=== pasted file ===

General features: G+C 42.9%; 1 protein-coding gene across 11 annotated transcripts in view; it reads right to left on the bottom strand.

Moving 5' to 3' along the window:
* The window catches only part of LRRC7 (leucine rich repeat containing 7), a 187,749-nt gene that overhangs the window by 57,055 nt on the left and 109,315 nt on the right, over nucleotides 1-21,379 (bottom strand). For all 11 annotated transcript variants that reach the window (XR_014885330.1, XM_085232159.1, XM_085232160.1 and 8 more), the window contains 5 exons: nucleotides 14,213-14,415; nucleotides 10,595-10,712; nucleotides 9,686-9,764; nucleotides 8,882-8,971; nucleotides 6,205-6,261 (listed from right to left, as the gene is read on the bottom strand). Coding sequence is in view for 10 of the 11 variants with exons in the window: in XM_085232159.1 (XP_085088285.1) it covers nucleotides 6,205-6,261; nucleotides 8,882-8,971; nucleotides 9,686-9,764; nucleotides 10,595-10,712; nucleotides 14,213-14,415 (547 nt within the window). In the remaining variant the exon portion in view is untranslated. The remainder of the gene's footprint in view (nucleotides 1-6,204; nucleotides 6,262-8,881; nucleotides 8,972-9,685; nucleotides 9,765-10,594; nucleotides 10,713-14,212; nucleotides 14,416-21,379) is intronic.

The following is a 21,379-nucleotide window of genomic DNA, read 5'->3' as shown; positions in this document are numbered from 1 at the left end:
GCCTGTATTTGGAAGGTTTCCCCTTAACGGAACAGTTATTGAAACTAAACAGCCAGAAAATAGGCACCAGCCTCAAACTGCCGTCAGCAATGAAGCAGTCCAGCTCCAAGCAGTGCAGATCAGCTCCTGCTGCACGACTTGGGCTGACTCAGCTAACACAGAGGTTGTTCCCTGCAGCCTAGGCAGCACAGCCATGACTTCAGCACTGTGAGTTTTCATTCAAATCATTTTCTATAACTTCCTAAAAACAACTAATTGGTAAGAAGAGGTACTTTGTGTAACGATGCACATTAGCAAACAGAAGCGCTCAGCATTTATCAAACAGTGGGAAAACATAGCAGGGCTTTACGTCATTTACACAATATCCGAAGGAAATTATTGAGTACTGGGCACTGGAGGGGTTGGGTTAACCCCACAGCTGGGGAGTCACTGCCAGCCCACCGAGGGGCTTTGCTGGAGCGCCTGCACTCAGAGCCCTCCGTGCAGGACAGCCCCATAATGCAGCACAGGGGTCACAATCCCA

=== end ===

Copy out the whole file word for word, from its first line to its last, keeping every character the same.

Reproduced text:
General features: G+C 42.9%; 1 protein-coding gene across 11 annotated transcripts in view; it reads right to left on the bottom strand.

Moving 5' to 3' along the window:
* The window catches only part of LRRC7 (leucine rich repeat containing 7), a 187,749-nt gene that overhangs the window by 57,055 nt on the left and 109,315 nt on the right, over nucleotides 1-21,379 (bottom strand). For all 11 annotated transcript variants that reach the window (XR_014885330.1, XM_085232159.1, XM_085232160.1 and 8 more), the window contains 5 exons: nucleotides 14,213-14,415; nucleotides 10,595-10,712; nucleotides 9,686-9,764; nucleotides 8,882-8,971; nucleotides 6,205-6,261 (listed from right to left, as the gene is read on the bottom strand). Coding sequence is in view for 10 of the 11 variants with exons in the window: in XM_085232159.1 (XP_085088285.1) it covers nucleotides 6,205-6,261; nucleotides 8,882-8,971; nucleotides 9,686-9,764; nucleotides 10,595-10,712; nucleotides 14,213-14,415 (547 nt within the window). In the remaining variant the exon portion in view is untranslated. The remainder of the gene's footprint in view (nucleotides 1-6,204; nucleotides 6,262-8,881; nucleotides 8,972-9,685; nucleotides 9,765-10,594; nucleotides 10,713-14,212; nucleotides 14,416-21,379) is intronic.

The following is a 21,379-nucleotide window of genomic DNA, read 5'->3' as shown; positions in this document are numbered from 1 at the left end:
GCCTGTATTTGGAAGGTTTCCCCTTAACGGAACAGTTATTGAAACTAAACAGCCAGAAAATAGGCACCAGCCTCAAACTGCCGTCAGCAATGAAGCAGTCCAGCTCCAAGCAGTGCAGATCAGCTCCTGCTGCACGACTTGGGCTGACTCAGCTAACACAGAGGTTGTTCCCTGCAGCCTAGGCAGCACAGCCATGACTTCAGCACTGTGAGTTTTCATTCAAATCATTTTCTATAACTTCCTAAAAACAACTAATTGGTAAGAAGAGGTACTTTGTGTAACGATGCACATTAGCAAACAGAAGCGCTCAGCATTTATCAAACAGTGGGAAAACATAGCAGGGCTTTACGTCATTTACACAATATCCGAAGGAAATTATTGAGTACTGGGCACTGGAGGGGTTGGGTTAACCCCACAGCTGGGGAGTCACTGCCAGCCCACCGAGGGGCTTTGCTGGAGCGCCTGCACTCAGAGCCCTCCGTGCAGGACAGCCCCATAATGCAGCACAGGGGTCACAATCCCA